15. Henry Onyekachi Nwaka

    From the write up, as detailed, I’d say the experience didn’t go so bad. From the trips to the hills, and walks and photographs, I would love to try it out myself aswell.
    Thanks for sharing.Often times I get to forget my flair for adventuring, it’s a worth while thing.
    PS. Travelling solo is worth trying aswell!
    Soar on Ama…

    • Thanks Henry! Seems like this article did more to discourage travel to Obudu, so I’m really glad to know it’s different for you! šŸ™‚ Hope you get to visit soon

  16. Obudu Ranch has fallen. Why can’t we see the pots of gold in tourism? Your story was refreshing. Let’s have the cost implications. Apart from cost of air ticket, holidaying abroad is cheap. Hotels in Nigeria are expensive.

  17. Sigh, the resort used to be “top on the travel list”. I am not surprised to hear of the state of the resort. The way we do and manage things sha in this country.

    Amarachi, your photos are AMAZING!!!! I need to learn from you ooo.

    • Thanks Simi šŸ™‚ and don’t take Obudu off your list just yet. I think it is still worth visiting.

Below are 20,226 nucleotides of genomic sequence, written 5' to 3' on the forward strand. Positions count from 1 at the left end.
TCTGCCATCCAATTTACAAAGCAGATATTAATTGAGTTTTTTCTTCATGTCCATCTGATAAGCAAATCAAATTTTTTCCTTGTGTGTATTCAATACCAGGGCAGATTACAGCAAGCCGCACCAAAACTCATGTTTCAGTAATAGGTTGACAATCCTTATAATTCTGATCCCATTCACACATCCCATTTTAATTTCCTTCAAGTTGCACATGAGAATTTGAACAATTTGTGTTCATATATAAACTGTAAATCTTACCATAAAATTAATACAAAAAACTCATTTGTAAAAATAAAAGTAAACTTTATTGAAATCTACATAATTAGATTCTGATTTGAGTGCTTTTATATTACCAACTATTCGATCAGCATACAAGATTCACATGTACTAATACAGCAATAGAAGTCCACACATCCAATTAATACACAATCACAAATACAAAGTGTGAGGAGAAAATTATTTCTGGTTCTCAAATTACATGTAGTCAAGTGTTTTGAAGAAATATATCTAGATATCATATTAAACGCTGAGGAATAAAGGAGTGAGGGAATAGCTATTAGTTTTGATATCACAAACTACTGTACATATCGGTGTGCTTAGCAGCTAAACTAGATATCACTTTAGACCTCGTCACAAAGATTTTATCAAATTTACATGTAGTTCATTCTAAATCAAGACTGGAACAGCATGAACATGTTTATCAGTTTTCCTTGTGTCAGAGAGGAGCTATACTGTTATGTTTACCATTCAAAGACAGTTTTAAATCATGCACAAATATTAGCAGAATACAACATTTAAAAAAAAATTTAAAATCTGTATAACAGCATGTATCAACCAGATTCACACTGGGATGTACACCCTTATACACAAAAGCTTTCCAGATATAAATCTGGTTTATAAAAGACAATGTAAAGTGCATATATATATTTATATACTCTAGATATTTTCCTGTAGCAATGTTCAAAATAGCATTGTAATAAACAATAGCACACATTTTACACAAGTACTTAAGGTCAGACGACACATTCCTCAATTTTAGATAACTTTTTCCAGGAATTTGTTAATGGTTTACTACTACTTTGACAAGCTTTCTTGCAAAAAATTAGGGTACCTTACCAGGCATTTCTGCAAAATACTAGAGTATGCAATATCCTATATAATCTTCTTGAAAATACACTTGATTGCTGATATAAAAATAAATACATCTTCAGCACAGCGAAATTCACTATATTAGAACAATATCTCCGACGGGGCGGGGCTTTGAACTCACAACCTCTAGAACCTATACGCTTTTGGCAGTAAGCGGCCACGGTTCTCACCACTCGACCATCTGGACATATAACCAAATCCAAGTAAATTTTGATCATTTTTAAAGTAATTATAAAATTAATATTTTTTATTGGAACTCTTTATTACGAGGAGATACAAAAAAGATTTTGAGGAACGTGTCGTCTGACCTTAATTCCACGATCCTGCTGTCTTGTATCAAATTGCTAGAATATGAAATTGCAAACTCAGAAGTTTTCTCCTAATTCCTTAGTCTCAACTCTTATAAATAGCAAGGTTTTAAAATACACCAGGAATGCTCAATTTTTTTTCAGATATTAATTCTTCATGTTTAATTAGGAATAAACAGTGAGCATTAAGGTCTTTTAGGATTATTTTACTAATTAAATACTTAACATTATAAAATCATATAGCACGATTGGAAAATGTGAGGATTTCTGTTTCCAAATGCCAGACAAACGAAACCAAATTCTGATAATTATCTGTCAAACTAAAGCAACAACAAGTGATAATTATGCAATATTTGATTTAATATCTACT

18. Now your write just made me feel down right lazy for not putting something up since our return anysha I’m glad you had a blast.

    Cheers dear

    • Hey Bassey, thanks for helping us out with this trip! It could have easily been a disaster if you weren’t so eager to respond to our billion and one questions! I can’t wait to read all about your trip! Please write about it soon šŸ™‚

  19. Love your story.

    A bit poetry with words would make you compete with Chimamanda Adiche.

    Waiting earnestly to read the next.

    Nice one, dear.

  20. Wow that’s so sad! We stayed there for three nights in December 2010. The roads were bad from calabar as in from one pothole to another , but the resort itself was good (minus the overpriced food). I even rode the cable car. I have to say though that because you went in the rainy season the vegetation is green and lllllushhhhh compared to drier temperate we saw in December (I was comparing to my pictures from then).